Sunday, September 06, 2009

New Rules?

With apologies to Bill Maher and HBO, the concept of some rules seeming to be constant and others requiring updating came to mind as I was cleaning out old files from two decades ago and came across a monitor of a very successful country station, noting ten things they were doing, some of which still work in today's radio and some of which require revision in light of PPM measurement and changing demographics and culture:

1. Two simultaneous contests - one to promote TSL (Count the Country Favorites) and one to promote cume (Country Cruiser/Super Stickers, free coffee at remote location all morning until 9). New rule: contests are not as important as crisp, concise, compelling content. Off air cume-building and direct marketing may be a more effective way to spend your money than attempting to bribe listeners to listen longer.

2. Clear, simple positioning: Country Favorites, today's country, new country, classic country, the legends. This one still works. Own one word.

3. Everybody has a nickname: "Uncle" this, "Rhymin' that, "Dancin'" this, etc. No nicknames for newspeople! Crazy names still help convey character and personality, but authenticity is even more important than just adopting a zany name. Newspeople? What are they?

4. News on hour and half hour, headlines at :15 and :45. Lots of service elements - staff meteorologist, traffic reporter. Fresh story selection, avoiding the sense that "the same stories are repeated all morning". A good news teaser that SAYS this clearly: "coming up, stories we've haven't covered yet (headline)..." Freshness remains a good rule, repetition is still the enemy, but who has time to wait for a newscast today?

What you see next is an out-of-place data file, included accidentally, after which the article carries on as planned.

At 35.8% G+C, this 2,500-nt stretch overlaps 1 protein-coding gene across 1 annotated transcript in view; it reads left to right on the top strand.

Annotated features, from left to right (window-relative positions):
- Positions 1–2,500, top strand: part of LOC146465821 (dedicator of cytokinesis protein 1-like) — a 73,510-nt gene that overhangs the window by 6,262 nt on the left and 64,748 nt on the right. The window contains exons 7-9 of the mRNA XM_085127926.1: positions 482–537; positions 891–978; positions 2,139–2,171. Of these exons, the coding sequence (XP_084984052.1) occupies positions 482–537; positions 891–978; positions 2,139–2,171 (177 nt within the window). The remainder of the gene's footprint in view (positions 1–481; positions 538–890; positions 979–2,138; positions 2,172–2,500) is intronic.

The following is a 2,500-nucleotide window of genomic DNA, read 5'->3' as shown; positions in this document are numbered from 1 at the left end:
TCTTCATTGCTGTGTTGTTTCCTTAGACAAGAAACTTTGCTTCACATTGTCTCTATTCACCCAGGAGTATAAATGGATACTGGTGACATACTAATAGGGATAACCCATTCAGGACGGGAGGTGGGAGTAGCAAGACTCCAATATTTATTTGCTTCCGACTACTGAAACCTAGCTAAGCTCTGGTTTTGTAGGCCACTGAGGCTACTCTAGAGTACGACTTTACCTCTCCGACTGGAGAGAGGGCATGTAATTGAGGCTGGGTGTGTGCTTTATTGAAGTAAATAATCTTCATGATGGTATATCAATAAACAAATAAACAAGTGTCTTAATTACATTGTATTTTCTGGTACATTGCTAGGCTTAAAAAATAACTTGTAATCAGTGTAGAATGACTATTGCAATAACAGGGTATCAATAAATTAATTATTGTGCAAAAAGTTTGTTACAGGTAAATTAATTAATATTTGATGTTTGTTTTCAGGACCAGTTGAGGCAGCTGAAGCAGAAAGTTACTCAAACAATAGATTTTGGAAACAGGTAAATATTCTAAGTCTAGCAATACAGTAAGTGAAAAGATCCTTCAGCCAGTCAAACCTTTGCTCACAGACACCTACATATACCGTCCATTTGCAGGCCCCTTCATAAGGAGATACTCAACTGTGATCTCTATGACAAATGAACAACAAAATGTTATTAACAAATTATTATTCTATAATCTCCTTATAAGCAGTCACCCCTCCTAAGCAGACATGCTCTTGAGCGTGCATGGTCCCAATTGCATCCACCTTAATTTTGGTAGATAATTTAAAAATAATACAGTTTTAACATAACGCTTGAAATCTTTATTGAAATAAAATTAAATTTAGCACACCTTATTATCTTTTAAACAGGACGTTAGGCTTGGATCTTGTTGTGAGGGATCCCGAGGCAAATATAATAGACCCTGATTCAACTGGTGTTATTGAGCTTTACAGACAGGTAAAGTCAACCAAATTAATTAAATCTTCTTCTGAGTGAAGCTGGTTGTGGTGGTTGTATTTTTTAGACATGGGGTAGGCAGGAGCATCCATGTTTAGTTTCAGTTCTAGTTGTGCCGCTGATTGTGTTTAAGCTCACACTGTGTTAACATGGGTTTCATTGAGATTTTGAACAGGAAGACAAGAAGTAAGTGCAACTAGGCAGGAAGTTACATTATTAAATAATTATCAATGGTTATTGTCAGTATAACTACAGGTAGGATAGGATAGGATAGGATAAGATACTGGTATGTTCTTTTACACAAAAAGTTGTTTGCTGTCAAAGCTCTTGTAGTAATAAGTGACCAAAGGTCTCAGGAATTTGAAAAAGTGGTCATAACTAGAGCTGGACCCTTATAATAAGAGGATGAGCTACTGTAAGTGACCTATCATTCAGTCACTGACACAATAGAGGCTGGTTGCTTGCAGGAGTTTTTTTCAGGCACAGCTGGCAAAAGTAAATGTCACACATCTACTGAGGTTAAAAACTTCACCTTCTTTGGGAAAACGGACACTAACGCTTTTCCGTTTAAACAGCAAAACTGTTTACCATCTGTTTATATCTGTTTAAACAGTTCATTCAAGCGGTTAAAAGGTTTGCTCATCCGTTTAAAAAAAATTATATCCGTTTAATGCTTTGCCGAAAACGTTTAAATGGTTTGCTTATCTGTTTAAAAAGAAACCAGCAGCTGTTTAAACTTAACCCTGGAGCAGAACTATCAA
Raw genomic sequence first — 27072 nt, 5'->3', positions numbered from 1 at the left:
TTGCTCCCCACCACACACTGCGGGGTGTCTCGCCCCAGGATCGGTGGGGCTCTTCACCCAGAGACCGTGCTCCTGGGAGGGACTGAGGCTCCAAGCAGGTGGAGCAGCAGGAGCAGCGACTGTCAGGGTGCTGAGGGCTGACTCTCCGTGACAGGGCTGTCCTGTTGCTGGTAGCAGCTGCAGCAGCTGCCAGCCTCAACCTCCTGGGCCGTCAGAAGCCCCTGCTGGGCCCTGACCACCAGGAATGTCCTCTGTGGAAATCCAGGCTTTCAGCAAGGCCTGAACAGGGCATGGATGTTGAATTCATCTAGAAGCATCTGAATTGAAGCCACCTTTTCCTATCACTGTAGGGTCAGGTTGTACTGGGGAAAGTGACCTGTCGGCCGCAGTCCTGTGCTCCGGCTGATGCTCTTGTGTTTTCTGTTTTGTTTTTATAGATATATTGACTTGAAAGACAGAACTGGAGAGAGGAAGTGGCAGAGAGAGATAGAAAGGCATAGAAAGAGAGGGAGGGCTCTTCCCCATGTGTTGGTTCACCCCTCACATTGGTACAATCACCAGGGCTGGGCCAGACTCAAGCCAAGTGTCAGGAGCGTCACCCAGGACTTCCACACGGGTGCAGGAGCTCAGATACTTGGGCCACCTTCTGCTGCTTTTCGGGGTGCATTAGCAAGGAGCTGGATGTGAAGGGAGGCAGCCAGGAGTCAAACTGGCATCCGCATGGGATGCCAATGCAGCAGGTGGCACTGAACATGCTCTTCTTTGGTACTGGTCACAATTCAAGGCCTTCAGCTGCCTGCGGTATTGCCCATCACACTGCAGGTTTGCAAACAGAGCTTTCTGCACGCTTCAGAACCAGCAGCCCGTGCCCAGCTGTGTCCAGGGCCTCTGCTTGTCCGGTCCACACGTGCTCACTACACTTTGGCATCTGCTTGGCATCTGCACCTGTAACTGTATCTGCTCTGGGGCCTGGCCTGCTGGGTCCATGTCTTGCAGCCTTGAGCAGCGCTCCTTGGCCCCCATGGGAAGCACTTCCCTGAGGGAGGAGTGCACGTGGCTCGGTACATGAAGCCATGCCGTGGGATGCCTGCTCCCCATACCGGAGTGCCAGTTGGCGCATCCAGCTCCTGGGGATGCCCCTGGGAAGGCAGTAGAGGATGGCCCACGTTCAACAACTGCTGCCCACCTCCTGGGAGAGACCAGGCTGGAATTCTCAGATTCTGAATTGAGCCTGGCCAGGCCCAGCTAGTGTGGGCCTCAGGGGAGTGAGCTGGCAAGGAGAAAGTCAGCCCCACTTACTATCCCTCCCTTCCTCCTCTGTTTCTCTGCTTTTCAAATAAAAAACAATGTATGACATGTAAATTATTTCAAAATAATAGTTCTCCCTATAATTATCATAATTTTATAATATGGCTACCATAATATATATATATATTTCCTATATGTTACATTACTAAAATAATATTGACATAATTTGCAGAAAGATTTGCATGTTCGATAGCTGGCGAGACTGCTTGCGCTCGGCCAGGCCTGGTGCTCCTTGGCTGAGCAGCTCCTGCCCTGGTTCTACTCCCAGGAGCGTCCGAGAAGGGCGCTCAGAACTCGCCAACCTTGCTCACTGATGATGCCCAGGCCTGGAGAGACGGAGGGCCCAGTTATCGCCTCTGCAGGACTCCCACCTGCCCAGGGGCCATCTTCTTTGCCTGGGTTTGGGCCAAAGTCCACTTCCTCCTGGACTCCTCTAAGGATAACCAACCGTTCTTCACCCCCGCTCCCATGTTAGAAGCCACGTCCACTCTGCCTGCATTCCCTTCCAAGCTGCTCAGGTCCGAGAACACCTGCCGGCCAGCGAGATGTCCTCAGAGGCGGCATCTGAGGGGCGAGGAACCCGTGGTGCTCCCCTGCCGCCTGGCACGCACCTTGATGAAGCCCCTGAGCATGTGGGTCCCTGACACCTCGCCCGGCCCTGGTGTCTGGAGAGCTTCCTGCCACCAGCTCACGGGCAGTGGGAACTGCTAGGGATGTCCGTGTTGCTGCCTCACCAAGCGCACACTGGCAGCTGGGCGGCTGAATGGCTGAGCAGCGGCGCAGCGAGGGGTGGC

5. They use a format-specific comedy service, but LOCALIZE everything (i.e., Randy Travesty/Pint of Light song parody). Localization remains crucial, but pre-produced content and interviews have to be trimmed to the bone.

6. Name the show: Breakfast Flakes. Name the elements: Highway Patrol Traffic, Radar weather. Branding is still a good idea, but what you do and how well you do it now defines your brand far more effectively than any clever name.

7. Production. Morning show jingles, beat beds behind everything. Lots of music and sound effects, to keep momentum moving. They don't limit length of anything, but keep it high energy and limit to one fully developed punch line per set. Produced intros (short and a BIG variety of them) on everything. Production inside news: intro, punctuators before spot, weather and traffic sounders. That was then, this is now: contemporary, organic, spontaneous, tight.

8. Involvement. Many listeners on the phone. At least one such phone bit per quarter hour. In 2009, that still applies, but now you add texting, emailing, IMing and social networking to the ways listeners share their stories. If they aren't part of creating the content, it's not engaging enough.

9. At the start of each hour (5:59 and 6:59), they immediately promote to 6:20 and 7:20 am with a specific reason to listen an extra quarter hour. That "old" rule still rules with me.

10. Double time sells. Analog and digital. Talk about outmoded! Who needs the radio today to tell what time it is? Scratch rule #10. Completely irrelevant today.

10a. No mixed messages, cynical attitude, dirty stuff. Funny, bright, warm, friendly attitude. Now, that's a Rule #10 which has stood the test of time.

1 comment:

joeknapp said...

I also agree, and boiled it all down to just two words, Brand It and Be Local. I guess if I had to add a third rule, it would be Be Professional. Seems to me that it would be easier to just shut off the automation system, let live, local jocks loose on the air again and let them have fun interacting with the audience, talking about what's going on in town, and breaking local news as it happens. I'll bet that would even get my kids listening to the radio again! Advertisers would fight to get on the station, so you could drastically cut the spot load, create demand, and drive the prices way up. Pipe dream?